By Shadia Nasralla
LONDON (Reuters) – Iraq has temporarily suspended Petrofac <PFC.L> from bidding on new contracts, although existing deals are not affected, the head of an Iraqi state oil firm said on Thursday.
The Director General of Iraq’s Basra Oil Company Ihsan Abdul Jabbar told reporters at the CWC Iraq Petroleum Conference in London that Iraq had taken “preventive action to freeze the relation for new bids with Petrofac”.
“It is a freezing, suspended,” the Iraqi official said.
Petrofac is the subject of an ongoing investigation by the UK’s Serious Fraud Office (SFO) after the conviction in February of its former global head of sales, David Lufkin, on 11 counts of bribery relating to Iraqi and Saudi deals.
Petrofac, which has not been charged with any wrongdoing, said this week it had not been banned from any country. The SFO said it did not comment on ongoing investigations.
When asked about the Iraqi oil official’s comments, a Petrofac spokesman provided a transcript of an analyst call in which Petrofac’s Chief Financial Officer Alastair Cochran said bid processes in Saudi Arabia and Iraq had been respected.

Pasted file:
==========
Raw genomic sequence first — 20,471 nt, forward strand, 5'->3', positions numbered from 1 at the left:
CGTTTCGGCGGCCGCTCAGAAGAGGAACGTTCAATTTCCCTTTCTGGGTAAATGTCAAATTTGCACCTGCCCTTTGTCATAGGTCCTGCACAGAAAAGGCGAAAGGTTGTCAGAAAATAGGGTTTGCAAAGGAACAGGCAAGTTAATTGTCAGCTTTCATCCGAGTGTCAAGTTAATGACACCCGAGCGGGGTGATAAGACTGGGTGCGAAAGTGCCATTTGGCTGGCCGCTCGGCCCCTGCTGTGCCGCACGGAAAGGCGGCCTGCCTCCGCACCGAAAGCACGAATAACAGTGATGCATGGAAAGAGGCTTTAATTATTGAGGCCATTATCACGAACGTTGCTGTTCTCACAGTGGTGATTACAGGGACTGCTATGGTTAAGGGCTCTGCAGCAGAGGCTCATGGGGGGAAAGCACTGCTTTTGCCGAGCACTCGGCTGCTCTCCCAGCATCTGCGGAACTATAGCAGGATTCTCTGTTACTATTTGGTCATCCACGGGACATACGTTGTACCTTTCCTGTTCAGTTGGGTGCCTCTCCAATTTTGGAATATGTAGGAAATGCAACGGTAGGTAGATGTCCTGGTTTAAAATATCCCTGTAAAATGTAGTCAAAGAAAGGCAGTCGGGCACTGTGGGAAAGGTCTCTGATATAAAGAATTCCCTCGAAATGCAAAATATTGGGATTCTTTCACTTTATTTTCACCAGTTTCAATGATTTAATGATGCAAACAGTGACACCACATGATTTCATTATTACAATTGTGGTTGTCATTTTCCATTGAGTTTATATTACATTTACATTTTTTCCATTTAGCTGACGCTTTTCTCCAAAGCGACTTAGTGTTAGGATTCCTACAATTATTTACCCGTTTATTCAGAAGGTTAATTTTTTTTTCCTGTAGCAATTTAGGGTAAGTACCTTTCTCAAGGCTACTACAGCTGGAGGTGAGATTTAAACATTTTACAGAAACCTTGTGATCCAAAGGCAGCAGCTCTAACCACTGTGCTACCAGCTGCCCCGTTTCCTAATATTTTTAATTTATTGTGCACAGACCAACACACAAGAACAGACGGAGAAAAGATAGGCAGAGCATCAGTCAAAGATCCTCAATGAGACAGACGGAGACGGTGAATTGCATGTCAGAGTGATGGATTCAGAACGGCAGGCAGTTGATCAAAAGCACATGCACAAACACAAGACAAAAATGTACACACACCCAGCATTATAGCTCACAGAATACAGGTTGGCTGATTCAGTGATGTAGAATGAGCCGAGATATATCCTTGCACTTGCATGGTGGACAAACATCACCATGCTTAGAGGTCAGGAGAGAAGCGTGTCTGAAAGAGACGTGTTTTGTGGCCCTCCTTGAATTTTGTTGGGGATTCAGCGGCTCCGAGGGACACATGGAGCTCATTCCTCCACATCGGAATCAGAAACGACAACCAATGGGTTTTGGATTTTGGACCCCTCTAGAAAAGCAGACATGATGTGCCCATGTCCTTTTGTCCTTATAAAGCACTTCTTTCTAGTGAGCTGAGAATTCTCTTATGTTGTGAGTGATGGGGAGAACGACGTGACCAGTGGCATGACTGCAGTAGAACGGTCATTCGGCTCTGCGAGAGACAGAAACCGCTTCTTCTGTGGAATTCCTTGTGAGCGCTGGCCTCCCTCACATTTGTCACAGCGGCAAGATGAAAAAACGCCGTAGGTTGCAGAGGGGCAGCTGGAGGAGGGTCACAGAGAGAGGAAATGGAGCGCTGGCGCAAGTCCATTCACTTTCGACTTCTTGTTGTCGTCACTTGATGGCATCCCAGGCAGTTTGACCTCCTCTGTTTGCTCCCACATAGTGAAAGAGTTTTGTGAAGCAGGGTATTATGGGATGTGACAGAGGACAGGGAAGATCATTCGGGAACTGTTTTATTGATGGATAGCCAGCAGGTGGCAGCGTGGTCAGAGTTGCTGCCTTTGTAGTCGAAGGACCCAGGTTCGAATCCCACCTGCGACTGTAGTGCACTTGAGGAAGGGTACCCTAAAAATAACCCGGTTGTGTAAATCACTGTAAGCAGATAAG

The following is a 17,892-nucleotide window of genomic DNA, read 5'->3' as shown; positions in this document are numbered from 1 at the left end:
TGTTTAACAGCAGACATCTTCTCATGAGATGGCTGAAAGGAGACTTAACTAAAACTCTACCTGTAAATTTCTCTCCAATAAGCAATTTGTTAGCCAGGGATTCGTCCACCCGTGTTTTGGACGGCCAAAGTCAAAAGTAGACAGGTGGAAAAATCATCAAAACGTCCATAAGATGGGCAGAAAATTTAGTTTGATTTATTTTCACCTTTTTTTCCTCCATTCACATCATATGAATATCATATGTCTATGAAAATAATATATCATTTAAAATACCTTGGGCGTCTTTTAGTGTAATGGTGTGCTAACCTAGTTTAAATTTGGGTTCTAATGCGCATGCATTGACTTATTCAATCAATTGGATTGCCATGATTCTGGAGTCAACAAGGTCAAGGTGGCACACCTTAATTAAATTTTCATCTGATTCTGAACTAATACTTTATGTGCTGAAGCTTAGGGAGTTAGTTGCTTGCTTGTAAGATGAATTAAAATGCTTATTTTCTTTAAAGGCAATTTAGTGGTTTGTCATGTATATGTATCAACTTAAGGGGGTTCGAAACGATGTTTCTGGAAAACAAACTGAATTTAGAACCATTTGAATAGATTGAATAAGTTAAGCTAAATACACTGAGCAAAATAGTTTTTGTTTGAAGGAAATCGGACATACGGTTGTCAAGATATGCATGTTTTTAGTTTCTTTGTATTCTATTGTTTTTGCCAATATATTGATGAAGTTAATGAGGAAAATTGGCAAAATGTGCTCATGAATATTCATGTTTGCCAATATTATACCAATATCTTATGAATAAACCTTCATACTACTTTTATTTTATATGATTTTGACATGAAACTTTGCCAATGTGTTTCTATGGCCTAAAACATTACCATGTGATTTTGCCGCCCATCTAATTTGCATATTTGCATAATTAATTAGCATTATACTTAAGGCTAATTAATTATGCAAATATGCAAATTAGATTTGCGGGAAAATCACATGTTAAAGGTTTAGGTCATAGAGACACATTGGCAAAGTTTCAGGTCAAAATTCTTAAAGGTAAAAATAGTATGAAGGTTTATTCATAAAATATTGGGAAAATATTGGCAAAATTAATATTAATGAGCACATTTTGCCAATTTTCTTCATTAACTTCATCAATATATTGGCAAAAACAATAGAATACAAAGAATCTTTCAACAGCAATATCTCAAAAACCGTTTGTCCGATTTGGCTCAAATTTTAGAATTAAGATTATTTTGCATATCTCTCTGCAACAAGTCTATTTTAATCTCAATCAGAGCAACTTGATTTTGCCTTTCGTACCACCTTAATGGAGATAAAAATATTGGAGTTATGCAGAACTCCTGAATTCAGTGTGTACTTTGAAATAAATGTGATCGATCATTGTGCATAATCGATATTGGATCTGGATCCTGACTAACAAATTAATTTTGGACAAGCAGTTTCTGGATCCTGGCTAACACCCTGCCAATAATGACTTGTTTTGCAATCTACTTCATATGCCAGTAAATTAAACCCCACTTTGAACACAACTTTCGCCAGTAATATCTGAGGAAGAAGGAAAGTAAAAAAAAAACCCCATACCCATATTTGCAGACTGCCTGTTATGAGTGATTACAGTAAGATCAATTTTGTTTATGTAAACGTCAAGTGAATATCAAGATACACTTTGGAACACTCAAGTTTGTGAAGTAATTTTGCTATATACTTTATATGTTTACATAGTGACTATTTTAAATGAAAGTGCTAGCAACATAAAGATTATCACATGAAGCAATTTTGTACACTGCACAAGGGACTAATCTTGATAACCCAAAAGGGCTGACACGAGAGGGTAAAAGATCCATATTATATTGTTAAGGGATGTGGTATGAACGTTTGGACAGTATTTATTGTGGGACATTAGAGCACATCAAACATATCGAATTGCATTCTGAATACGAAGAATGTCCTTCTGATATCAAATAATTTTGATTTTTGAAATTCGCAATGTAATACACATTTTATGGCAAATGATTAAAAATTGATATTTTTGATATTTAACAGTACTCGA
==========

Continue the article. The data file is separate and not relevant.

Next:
“I want to make quite clear that we have not been banned from any territory in our portfolio … We have not been banned from bidding from either those jurisdictions or any other jurisdiction,” Cochran was quoted as saying on Tuesday.
Existing contracts were not affected and ongoing talks might yield a resolution of the issue within days, the Iraqi oil company chief said. Asked how long the suspension had been in place, he said about two months.
Petrofac is focussed on work in southern Iraq, providing engineering services at Iraq’s Majnoon and Rumaila oil fields, Nasiriya gas treatment plant and the Halfaya field. It also has work in Iraq’s northern Kurdistan region.
Revenues from Iraq made up around 4 percent of overall revenues for Petrofac last year, according to the company, which won a $400 million contract in the Arab state in 2018.
Cochran also said Petrofac lost out on $10 billion worth of contracts globally due to the probe by the SFO into its dealings in Saudi Arabia and Iraq.
(Reporting by Shadia Nasralla; Additional reporting by Kirstin Ridley; Editing by Alexander Smith)